Our first stop in Hawaii was Maui. Unfortunately my dad was sick so it was just JJ, my mom and I that headed out to see Haleakala Volcano National Park. If you don't already know this about me then I am big into the national parks. It is something of a goal of mine to visit all of the 59 national parks and I was super excited to see the two that are in Hawaii. So the three of us headed up on the long but incredible drive up to the park, which took us from sea level all of the way up to the summit at 10,000 feet. The terrain changed from green lush topics, to plain meadows, to mountainous pine forests, and then finally to a barren dead lava landscape that look down into the clouds.

the Néné, looked for this bird the whole time, and finally found one chilling in the parking lot when we were leaving

mom and i

JJ in the clouds

The next day we arrived into the island of Hawaii, which meant it was time to head to Hawaii's second national park: Hawaiʻi Volcanoes National Park. Thankfully my father was feeling better so we all headed out to see the volcanic magic. Inside the park are two still active volcanoes, so the landscape is otherworldly. The most famous activity in the park is the lava that flows out into the Pacific Ocean, creating the "newest land on earth". But driving through the heart of the park you get to see the usually sudden changes from rich rainforest into a dead black landscape that was "recently" covered in lava and then to new plants that have started to reclaim the dead earth.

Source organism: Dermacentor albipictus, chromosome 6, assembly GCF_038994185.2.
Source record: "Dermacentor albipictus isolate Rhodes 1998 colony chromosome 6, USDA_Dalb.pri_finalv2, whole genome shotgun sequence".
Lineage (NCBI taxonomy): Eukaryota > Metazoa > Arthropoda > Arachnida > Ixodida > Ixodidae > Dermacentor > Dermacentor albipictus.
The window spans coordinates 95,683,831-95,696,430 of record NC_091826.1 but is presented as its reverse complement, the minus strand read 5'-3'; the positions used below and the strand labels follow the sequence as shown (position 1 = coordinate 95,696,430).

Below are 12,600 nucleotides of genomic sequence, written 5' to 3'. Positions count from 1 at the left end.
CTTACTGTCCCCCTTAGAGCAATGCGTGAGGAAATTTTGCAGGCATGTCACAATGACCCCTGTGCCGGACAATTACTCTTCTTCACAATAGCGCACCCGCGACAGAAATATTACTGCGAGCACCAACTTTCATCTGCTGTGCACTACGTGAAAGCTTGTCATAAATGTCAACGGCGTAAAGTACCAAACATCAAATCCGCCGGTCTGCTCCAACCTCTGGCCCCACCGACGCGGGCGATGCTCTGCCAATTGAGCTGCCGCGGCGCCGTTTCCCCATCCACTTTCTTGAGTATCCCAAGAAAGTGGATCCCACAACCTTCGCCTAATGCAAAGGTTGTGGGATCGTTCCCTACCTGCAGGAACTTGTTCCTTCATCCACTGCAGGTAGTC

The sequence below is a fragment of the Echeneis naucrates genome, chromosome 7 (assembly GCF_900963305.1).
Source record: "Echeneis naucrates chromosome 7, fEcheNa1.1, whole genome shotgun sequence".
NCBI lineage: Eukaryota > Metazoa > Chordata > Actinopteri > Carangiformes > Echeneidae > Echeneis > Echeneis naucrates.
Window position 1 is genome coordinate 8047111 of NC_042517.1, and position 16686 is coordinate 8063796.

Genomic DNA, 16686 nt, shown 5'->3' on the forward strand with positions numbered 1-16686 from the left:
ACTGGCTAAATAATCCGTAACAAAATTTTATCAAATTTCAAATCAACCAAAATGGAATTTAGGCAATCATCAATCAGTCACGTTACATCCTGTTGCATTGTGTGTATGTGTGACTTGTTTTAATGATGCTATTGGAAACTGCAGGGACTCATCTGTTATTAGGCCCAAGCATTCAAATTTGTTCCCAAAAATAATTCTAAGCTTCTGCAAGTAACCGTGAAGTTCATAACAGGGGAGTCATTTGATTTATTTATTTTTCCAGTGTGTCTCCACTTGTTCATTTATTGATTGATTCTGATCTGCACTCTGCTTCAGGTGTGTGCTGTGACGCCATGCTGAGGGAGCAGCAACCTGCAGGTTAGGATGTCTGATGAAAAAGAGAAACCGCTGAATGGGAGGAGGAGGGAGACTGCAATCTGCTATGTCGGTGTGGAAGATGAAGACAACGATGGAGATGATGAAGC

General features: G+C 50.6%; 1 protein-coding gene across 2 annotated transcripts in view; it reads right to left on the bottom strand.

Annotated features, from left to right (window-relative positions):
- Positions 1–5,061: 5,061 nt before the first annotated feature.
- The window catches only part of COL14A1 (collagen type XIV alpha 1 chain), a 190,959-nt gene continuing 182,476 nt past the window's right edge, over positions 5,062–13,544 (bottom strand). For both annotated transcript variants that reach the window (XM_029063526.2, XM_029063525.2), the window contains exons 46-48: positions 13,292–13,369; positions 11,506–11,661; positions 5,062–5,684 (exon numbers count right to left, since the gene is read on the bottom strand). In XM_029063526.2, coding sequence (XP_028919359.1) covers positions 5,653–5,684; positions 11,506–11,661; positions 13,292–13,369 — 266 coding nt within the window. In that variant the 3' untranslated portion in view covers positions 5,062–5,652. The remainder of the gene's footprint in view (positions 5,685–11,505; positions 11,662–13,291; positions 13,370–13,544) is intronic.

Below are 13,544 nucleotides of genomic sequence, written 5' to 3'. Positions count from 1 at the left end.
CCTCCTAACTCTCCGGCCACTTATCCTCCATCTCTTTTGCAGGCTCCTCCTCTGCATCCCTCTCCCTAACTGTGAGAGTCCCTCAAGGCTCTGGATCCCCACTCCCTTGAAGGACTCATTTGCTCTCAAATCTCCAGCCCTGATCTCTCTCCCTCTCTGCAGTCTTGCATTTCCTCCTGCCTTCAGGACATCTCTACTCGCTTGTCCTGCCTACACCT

That day we also made it out to see the 'Akaka Falls State Park. The park and it's waterfalls were of course beautiful, but the thing that stole the show for me was the three inch long Hawaiian freshwater goby fish. We didn't see this fish, but our minds were blow when we learned that it uses a sucker on its underbelly to climb up this 442 foot waterfall in order to spawn. A three inch fish climbing that waterfall! Insane!

Our next stop was Kona on the big island. It was here that I started to feel kind of off. I won't go into detail but it started with body aches and just regressed from there. Over the course of the next five days I had a rotation of ailments that kept me curled up in a ball in the cabin and later hotel room. I'm still not sure what it was, the first doctor said a sinusitis (which didn't make much sense) and the second said a viral infection and dehydration. The only thing that I was able to see during this time was when we cruised past the stunning and remote Na Pali Coast on Kaua'i.

Luckily I was able to recover enough in time to see some of Honolulu, Pearl Harbor, and the crazy blue waters of the Oahu coast.

ʻIolani Palace, Honolulu

Father Damien Statue at the Hawaii State Capital

Pearl Harbor

Oahu coast

Oahu coast

Over the last eight months we have been to a decent amount of places where people throw out the "paradise" word. Of those places Hawaii seems to me to be the most apt. What a place! Thanks mom and dad!

more Hawaii pics at our flickr